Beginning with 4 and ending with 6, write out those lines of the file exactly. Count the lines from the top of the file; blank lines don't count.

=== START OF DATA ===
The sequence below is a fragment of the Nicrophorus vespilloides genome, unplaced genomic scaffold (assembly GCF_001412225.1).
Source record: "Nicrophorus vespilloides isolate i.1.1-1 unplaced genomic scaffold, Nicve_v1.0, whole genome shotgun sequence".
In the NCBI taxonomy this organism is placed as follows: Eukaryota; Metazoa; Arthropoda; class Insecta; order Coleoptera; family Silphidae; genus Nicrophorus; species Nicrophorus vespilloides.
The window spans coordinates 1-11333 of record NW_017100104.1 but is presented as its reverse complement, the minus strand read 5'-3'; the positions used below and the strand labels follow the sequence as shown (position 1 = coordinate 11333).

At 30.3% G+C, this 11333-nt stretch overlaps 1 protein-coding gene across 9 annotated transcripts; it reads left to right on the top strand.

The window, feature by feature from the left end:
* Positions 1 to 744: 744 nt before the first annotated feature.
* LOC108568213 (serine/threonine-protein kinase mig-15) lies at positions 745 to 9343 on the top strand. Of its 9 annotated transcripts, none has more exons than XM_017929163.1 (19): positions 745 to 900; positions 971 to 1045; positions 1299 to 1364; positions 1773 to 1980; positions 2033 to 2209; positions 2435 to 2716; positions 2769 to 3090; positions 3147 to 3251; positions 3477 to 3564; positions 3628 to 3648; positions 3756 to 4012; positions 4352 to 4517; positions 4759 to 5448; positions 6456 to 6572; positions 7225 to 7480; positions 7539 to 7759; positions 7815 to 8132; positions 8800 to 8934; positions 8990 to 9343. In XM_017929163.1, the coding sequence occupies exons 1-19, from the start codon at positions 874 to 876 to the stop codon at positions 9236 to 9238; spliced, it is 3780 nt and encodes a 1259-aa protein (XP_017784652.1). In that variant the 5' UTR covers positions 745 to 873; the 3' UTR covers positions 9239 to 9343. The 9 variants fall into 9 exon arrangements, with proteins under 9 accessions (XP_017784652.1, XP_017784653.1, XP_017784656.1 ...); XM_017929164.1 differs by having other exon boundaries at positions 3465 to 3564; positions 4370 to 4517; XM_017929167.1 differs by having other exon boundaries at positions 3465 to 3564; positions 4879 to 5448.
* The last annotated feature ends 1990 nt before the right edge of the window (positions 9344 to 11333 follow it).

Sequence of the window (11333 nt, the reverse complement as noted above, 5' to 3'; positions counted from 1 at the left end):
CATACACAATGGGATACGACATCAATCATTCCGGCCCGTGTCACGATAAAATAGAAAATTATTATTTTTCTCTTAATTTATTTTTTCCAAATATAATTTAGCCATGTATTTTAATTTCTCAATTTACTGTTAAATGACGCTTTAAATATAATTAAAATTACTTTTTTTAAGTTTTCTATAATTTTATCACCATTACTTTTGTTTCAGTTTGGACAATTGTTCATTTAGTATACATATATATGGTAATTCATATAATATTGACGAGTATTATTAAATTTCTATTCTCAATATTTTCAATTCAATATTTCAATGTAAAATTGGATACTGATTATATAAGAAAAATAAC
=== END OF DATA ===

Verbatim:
The window spans coordinates 1-11333 of record NW_017100104.1 but is presented as its reverse complement, the minus strand read 5'-3'; the positions used below and the strand labels follow the sequence as shown (position 1 = coordinate 11333).

At 30.3% G+C, this 11333-nt stretch overlaps 1 protein-coding gene across 9 annotated transcripts; it reads left to right on the top strand.

The window, feature by feature from the left end: